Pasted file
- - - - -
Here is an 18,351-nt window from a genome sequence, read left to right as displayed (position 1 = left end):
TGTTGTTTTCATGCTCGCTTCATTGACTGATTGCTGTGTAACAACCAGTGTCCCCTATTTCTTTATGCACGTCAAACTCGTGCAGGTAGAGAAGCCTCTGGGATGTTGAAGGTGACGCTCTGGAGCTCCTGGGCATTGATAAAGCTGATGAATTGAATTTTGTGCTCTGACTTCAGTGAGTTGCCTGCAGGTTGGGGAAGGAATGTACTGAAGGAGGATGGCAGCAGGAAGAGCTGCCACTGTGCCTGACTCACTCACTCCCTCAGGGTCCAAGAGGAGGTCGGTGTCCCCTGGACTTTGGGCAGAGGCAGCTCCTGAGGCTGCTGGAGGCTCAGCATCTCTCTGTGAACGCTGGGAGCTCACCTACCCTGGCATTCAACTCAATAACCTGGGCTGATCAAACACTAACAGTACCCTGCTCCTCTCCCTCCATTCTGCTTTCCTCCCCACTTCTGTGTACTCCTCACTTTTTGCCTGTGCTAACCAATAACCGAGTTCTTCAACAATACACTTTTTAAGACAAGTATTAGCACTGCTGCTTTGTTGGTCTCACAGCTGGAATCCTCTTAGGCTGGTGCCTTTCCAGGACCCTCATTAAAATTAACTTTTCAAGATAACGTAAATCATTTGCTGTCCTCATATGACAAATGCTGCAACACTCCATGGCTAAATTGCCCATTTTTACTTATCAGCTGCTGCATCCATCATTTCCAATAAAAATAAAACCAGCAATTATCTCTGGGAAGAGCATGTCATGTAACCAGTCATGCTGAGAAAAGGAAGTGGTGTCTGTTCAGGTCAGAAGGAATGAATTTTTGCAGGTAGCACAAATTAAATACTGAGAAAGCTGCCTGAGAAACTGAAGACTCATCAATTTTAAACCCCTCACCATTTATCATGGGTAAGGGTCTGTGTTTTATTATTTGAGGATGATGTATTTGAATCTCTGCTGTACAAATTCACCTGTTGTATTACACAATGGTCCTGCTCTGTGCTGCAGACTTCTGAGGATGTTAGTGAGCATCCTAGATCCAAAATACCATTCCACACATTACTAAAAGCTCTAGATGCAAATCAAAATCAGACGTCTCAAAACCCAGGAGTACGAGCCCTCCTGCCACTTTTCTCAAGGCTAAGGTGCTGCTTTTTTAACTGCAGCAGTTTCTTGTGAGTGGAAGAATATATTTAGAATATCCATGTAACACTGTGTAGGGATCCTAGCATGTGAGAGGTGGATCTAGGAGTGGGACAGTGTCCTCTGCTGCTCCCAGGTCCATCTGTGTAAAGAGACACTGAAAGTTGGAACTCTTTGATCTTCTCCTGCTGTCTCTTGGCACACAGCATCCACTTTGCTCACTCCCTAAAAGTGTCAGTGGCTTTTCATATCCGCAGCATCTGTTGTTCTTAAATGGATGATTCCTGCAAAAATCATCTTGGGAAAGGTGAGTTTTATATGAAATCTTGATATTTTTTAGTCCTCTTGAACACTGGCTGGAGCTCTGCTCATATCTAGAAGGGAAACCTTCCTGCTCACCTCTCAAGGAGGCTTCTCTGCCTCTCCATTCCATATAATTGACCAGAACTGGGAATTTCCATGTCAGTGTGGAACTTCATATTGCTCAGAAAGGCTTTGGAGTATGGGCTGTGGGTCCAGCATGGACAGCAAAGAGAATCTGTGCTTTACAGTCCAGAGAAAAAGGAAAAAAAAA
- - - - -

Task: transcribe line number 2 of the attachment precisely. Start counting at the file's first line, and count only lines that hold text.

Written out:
TGTTGTTTTCATGCTCGCTTCATTGACTGATTGCTGTGTAACAACCAGTGTCCCCTATTTCTTTATGCACGTCAAACTCGTGCAGGTAGAGAAGCCTCTGGGATGTTGAAGGTGACGCTCTGGAGCTCCTGGGCATTGATAAAGCTGATGAATTGAATTTTGTGCTCTGACTTCAGTGAGTTGCCTGCAGGTTGGGGAAGGAATGTACTGAAGGAGGATGGCAGCAGGAAGAGCTGCCACTGTGCCTGACTCACTCACTCCCTCAGGGTCCAAGAGGAGGTCGGTGTCCCCTGGACTTTGGGCAGAGGCAGCTCCTGAGGCTGCTGGAGGCTCAGCATCTCTCTGTGAACGCTGGGAGCTCACCTACCCTGGCATTCAACTCAATAACCTGGGCTGATCAAACACTAACAGTACCCTGCTCCTCTCCCTCCATTCTGCTTTCCTCCCCACTTCTGTGTACTCCTCACTTTTTGCCTGTGCTAACCAATAACCGAGTTCTTCAACAATACACTTTTTAAGACAAGTATTAGCACTGCTGCTTTGTTGGTCTCACAGCTGGAATCCTCTTAGGCTGGTGCCTTTCCAGGACCCTCATTAAAATTAACTTTTCAAGATAACGTAAATCATTTGCTGTCCTCATATGACAAATGCTGCAACACTCCATGGCTAAATTGCCCATTTTTACTTATCAGCTGCTGCATCCATCATTTCCAATAAAAATAAAACCAGCAATTATCTCTGGGAAGAGCATGTCATGTAACCAGTCATGCTGAGAAAAGGAAGTGGTGTCTGTTCAGGTCAGAAGGAATGAATTTTTGCAGGTAGCACAAATTAAATACTGAGAAAGCTGCCTGAGAAACTGAAGACTCATCAATTTTAAACCCCTCACCATTTATCATGGGTAAGGGTCTGTGTTTTATTATTTGAGGATGATGTATTTGAATCTCTGCTGTACAAATTCACCTGTTGTATTACACAATGGTCCTGCTCTGTGCTGCAGACTTCTGAGGATGTTAGTGAGCATCCTAGATCCAAAATACCATTCCACACATTACTAAAAGCTCTAGATGCAAATCAAAATCAGACGTCTCAAAACCCAGGAGTACGAGCCCTCCTGCCACTTTTCTCAAGGCTAAGGTGCTGCTTTTTTAACTGCAGCAGTTTCTTGTGAGTGGAAGAATATATTTAGAATATCCATGTAACACTGTGTAGGGATCCTAGCATGTGAGAGGTGGATCTAGGAGTGGGACAGTGTCCTCTGCTGCTCCCAGGTCCATCTGTGTAAAGAGACACTGAAAGTTGGAACTCTTTGATCTTCTCCTGCTGTCTCTTGGCACACAGCATCCACTTTGCTCACTCCCTAAAAGTGTCAGTGGCTTTTCATATCCGCAGCATCTGTTGTTCTTAAATGGATGATTCCTGCAAAAATCATCTTGGGAAAGGTGAGTTTTATATGAAATCTTGATATTTTTTAGTCCTCTTGAACACTGGCTGGAGCTCTGCTCATATCTAGAAGGGAAACCTTCCTGCTCACCTCTCAAGGAGGCTTCTCTGCCTCTCCATTCCATATAATTGACCAGAACTGGGAATTTCCATGTCAGTGTGGAACTTCATATTGCTCAGAAAGGCTTTGGAGTATGGGCTGTGGGTCCAGCATGGACAGCAAAGAGAATCTGTGCTTTACAGTCCAGAGAAAAAGGAAAAAAAAA